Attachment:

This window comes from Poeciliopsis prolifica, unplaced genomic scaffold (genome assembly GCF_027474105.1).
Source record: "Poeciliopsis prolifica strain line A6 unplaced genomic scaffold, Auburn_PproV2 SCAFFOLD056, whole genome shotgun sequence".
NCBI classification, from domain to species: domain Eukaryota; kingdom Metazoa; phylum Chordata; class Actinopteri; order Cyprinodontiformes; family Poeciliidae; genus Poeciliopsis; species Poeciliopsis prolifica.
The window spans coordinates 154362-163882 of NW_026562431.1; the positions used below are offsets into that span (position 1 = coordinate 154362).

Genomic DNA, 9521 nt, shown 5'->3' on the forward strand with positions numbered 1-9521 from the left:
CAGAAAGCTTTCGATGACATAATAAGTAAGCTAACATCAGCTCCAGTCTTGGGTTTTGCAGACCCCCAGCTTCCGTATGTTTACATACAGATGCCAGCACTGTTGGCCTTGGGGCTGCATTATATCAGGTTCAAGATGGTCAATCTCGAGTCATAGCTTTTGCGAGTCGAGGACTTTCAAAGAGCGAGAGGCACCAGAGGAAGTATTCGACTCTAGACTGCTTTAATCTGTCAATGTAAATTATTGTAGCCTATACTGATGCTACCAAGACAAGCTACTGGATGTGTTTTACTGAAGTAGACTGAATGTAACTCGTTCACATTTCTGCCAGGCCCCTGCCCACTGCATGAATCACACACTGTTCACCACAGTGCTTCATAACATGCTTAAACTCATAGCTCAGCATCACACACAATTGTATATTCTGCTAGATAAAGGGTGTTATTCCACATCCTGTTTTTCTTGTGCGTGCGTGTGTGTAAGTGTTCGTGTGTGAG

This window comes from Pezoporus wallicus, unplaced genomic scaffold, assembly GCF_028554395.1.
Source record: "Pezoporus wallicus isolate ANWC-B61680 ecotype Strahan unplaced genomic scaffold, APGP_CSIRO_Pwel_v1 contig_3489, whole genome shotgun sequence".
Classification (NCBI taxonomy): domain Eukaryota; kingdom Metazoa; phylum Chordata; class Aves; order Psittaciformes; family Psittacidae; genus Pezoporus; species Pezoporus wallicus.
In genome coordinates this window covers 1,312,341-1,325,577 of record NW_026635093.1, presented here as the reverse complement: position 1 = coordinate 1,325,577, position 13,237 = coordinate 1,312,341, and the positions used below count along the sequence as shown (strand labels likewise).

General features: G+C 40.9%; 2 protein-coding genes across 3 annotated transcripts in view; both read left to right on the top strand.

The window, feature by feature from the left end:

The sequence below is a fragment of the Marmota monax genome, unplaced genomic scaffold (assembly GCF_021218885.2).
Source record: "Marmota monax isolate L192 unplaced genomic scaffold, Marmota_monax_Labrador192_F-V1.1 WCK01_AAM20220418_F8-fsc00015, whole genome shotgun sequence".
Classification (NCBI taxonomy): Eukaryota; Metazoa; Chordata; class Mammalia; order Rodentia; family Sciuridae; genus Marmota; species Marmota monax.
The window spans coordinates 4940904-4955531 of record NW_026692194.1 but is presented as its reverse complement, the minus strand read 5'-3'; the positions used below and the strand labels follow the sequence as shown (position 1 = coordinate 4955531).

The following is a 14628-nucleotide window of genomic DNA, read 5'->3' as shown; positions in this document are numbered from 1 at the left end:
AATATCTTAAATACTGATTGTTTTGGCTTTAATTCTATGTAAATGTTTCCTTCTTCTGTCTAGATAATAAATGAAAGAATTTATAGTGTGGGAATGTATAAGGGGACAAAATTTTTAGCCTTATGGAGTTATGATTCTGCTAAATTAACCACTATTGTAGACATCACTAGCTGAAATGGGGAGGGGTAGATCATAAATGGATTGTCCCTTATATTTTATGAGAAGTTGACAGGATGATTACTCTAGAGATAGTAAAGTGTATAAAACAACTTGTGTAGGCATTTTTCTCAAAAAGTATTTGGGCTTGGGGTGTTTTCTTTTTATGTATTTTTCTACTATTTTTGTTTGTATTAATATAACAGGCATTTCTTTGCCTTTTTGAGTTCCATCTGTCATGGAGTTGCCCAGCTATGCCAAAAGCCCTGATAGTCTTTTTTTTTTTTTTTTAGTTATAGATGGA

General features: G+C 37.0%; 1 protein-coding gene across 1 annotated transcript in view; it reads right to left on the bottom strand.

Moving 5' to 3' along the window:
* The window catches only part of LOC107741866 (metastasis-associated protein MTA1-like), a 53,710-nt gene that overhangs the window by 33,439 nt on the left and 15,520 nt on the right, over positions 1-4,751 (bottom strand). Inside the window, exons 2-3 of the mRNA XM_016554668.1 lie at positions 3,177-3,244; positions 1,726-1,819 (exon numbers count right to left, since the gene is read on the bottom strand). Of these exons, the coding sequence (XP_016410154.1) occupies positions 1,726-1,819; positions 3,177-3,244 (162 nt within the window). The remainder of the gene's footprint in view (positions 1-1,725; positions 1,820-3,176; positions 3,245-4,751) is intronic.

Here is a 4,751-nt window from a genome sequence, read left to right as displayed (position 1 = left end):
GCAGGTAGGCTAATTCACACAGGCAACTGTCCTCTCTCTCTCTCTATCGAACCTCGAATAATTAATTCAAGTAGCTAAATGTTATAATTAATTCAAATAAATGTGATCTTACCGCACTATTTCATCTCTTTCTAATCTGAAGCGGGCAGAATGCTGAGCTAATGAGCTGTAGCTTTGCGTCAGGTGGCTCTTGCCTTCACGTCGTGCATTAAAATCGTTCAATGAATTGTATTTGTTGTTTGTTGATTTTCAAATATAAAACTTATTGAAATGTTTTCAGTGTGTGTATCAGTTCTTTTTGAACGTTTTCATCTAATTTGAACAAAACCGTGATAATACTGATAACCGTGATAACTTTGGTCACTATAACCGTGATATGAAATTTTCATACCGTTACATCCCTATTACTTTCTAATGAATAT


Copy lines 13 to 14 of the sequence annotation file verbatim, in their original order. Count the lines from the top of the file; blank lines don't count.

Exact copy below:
The sequence below is a fragment of the Marmota monax genome, unplaced genomic scaffold (assembly GCF_021218885.2).
Source record: "Marmota monax isolate L192 unplaced genomic scaffold, Marmota_monax_Labrador192_F-V1.1 WCK01_AAM20220418_F8-fsc00015, whole genome shotgun sequence".